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The Weight of Shadows

by MISSY BEATTIE

Last Saturday, WidowRica and I went to Oregon Ridge Park’s Hot August Blues.  We sat among the flesh and talked about the flesh and our lives external to this particular flesh and the flesh internal to our own.  Claiming the plots were infants, toddlers, preteens, adolescents, teenagers, young adults, mid-lifers, oldies but goodies, and any age group I may have missed. Plenty of sunburns and young women in bikini tops and short skirts.  Acres of bleary-eyed, beer-guzzlers, clutching paper-plated fries and bloomin’ onions. In other words, the comedy and drama of Americana.

Bands performed on two stages beneath a cumulous-clouded sky.  During some lull, I turned, looked up the hill, and stared at a recollection:  I saw Hunter, sitting on Charles’ shoulders, John, nearby, with friends, and myself, at a fireworks display—an image powerful as a time capsule.

“Oh, Rica (oracle), I feel displaced.”

“So, we’ll make a list of venues?” she said, her accent lovely as music.

And, then: “Would you consider moving to Australia?”

“Too far away.”

Again, during Trombone Shorty’s performance, I looked back, clinging to a cache of memories.

(With that typed, I take my hands off the keyboard to rub my eyes. I begin gently, increasing the pressure to rid the lids of video reflections.)

We left just before the New Orleans, multi-talented phenomenon finished his act, possibly, worth whatever (?) else we’d sacrificed among Baltimore’s weekend activities.

Driving to the Kingdom of Cross Delusions, WidowRica and I examined and elaborated on our common feelings and antennae. We’ve discussed the loss of that hot/cold jolt to the chest when danger threatens. Illustration:  You’re on a plane that shudders or, suddenly, drops who-knows-how-many feet, and, WHAMMO, the adrenaline fight or flight slams like a freight train to your heart.  Neither of us has this survival mechanism, anymore.  Here’s WidowRica’s example: Friday morning, she was riding her bicycle, a member of Widows on Wheels (WOW), and was robbed at gunpoint.  She said no to the guy’s demand.  He shoved.  Took her bike and bag with driver’s license, credit card, bankcard, cash, cellphone, book, and sentimentally valued scarf.  And this is what she thought:  “Missy’s going to be upset that she isn’t here to die with me.”

I told son Hunter about the incident and that WidowRica and I understand each other, like conjoined twins, and he said, “But, Mom, why, then, do you worry about flies and mosquitoes, and bedbugs, and germs?”

Well, that’s simple:  I don’t want to get sick.  I don’t want the pro-long, prolongation of something nasty invading and occupying my bloodstream, intestinal tract, or respiratory system.

Anyway, I got up and ran on Sunday morning, thinking about life, love, loss, and, then, a category of stuff.  Of which I have too much. That’s it, I decided.  I’ll sell my condo and its contents, before deciding where to move. Anything I can’t separate from will be diverted to a small storage unit—the urns half full or half empty, depending on how one looks at the universe.  And, as you know, my assessment of the glass’s content changes multiple times a day, along with the color of my mood ring.  (I’m rubbing my eyes, again.)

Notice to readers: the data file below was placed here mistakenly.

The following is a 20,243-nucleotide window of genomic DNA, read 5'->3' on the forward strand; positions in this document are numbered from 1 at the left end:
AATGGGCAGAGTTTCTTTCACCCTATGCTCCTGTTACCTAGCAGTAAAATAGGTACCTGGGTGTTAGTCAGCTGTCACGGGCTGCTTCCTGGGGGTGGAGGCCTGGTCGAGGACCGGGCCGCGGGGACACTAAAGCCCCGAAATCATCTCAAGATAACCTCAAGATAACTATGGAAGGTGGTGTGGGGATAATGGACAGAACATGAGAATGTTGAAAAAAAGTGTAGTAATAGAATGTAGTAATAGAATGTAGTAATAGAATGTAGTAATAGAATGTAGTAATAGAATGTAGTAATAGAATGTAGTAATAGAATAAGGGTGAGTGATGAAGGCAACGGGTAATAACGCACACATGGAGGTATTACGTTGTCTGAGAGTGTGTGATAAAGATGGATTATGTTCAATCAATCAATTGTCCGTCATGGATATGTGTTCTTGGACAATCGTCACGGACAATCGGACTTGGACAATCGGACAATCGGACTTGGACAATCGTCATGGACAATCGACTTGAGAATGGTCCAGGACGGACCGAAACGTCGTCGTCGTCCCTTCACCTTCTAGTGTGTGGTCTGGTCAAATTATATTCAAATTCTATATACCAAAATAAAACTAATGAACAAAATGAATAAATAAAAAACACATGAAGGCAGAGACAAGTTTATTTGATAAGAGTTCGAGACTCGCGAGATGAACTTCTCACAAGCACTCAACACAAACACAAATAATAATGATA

And, suddenly, I see unopened sheets in a bag with a receipt.  Don’t need these if I’m going to put down my lendings (hit later).  “Put down your lendings, put down your lendings.” So, I drive to the store, make the return, and, of course, begin to look around. Hey, this is nifty—a pitcher with a freezable insert for cooling tea or sangria.  I take it to the register and, then, remember the purpose of the trip and that the more things I try to own, the harder it is to fall asleep.  And nights can be long.

I stop to see Laura and Erma, just back from a trip to Kentucky.   “This is E. J.,” Laura introduces, pointing to a kitten.  “A brother for Maggie Mae.”

“There goes the sisterhood, but you should’ve named him E. E., so we could say, ‘E. E., come in.’”

My “personal trainer,” who’s told me I use humor as a deflector, now, is emphasizing that we’re the architects of our own lives.  I think about this. I know I need to remove some walls, dig deeply, and restructure. Really, I pay attention to his words, because I’m desperate to build something monumentally strong (and portable) to bear the weight of shadows.

Missy Beattie wants to put down her lendings.  Email:  missybeat@gmail.com.

 

 

 

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Missy Beattie has written for National Public Radio and Nashville Life Magazine. She was an instructor of memoirs writing at Johns Hopkins’ Osher Lifelong Learning Institute in BaltimoreEmail: missybeat@gmail.com

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